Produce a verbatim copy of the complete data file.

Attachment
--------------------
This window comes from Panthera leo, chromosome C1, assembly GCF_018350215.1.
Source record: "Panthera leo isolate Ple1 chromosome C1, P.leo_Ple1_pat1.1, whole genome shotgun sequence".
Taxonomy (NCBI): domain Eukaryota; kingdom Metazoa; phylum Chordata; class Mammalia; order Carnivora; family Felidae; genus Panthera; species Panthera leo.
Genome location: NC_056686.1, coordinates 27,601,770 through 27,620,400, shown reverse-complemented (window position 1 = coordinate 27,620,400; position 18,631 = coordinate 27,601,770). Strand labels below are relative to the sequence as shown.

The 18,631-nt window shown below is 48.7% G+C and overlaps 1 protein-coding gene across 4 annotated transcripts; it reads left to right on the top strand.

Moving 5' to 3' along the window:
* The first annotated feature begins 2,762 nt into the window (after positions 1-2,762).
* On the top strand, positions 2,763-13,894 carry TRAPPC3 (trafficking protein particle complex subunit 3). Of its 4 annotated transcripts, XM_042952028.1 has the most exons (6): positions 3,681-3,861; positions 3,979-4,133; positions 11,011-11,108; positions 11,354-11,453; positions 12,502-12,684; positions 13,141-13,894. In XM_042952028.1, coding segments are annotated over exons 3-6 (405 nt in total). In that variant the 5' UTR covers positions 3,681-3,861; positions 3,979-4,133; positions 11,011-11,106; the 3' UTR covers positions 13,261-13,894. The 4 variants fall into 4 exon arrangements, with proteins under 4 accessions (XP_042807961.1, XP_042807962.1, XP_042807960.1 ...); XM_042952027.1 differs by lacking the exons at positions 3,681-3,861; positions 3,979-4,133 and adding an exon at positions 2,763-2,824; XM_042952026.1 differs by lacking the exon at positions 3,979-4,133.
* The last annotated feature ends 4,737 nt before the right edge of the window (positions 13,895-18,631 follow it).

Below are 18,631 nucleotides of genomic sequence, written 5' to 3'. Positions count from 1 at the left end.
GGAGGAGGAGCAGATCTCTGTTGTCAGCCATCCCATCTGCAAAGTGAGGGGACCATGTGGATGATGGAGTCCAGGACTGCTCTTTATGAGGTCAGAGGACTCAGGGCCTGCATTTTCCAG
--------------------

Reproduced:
This window comes from Panthera leo, chromosome C1, assembly GCF_018350215.1.
Source record: "Panthera leo isolate Ple1 chromosome C1, P.leo_Ple1_pat1.1, whole genome shotgun sequence".
Taxonomy (NCBI): domain Eukaryota; kingdom Metazoa; phylum Chordata; class Mammalia; order Carnivora; family Felidae; genus Panthera; species Panthera leo.
Genome location: NC_056686.1, coordinates 27,601,770 through 27,620,400, shown reverse-complemented (window position 1 = coordinate 27,620,400; position 18,631 = coordinate 27,601,770). Strand labels below are relative to the sequence as shown.

The 18,631-nt window shown below is 48.7% G+C and overlaps 1 protein-coding gene across 4 annotated transcripts; it reads left to right on the top strand.

Moving 5' to 3' along the window:
* The first annotated feature begins 2,762 nt into the window (after positions 1-2,762).
* On the top strand, positions 2,763-13,894 carry TRAPPC3 (trafficking protein particle complex subunit 3). Of its 4 annotated transcripts, XM_042952028.1 has the most exons (6): positions 3,681-3,861; positions 3,979-4,133; positions 11,011-11,108; positions 11,354-11,453; positions 12,502-12,684; positions 13,141-13,894. In XM_042952028.1, coding segments are annotated over exons 3-6 (405 nt in total). In that variant the 5' UTR covers positions 3,681-3,861; positions 3,979-4,133; positions 11,011-11,106; the 3' UTR covers positions 13,261-13,894. The 4 variants fall into 4 exon arrangements, with proteins under 4 accessions (XP_042807961.1, XP_042807962.1, XP_042807960.1 ...); XM_042952027.1 differs by lacking the exons at positions 3,681-3,861; positions 3,979-4,133 and adding an exon at positions 2,763-2,824; XM_042952026.1 differs by lacking the exon at positions 3,979-4,133.
* The last annotated feature ends 4,737 nt before the right edge of the window (positions 13,895-18,631 follow it).

Below are 18,631 nucleotides of genomic sequence, written 5' to 3'. Positions count from 1 at the left end.
GGAGGAGGAGCAGATCTCTGTTGTCAGCCATCCCATCTGCAAAGTGAGGGGACCATGTGGATGATGGAGTCCAGGACTGCTCTTTATGAGGTCAGAGGACTCAGGGCCTGCATTTTCCAG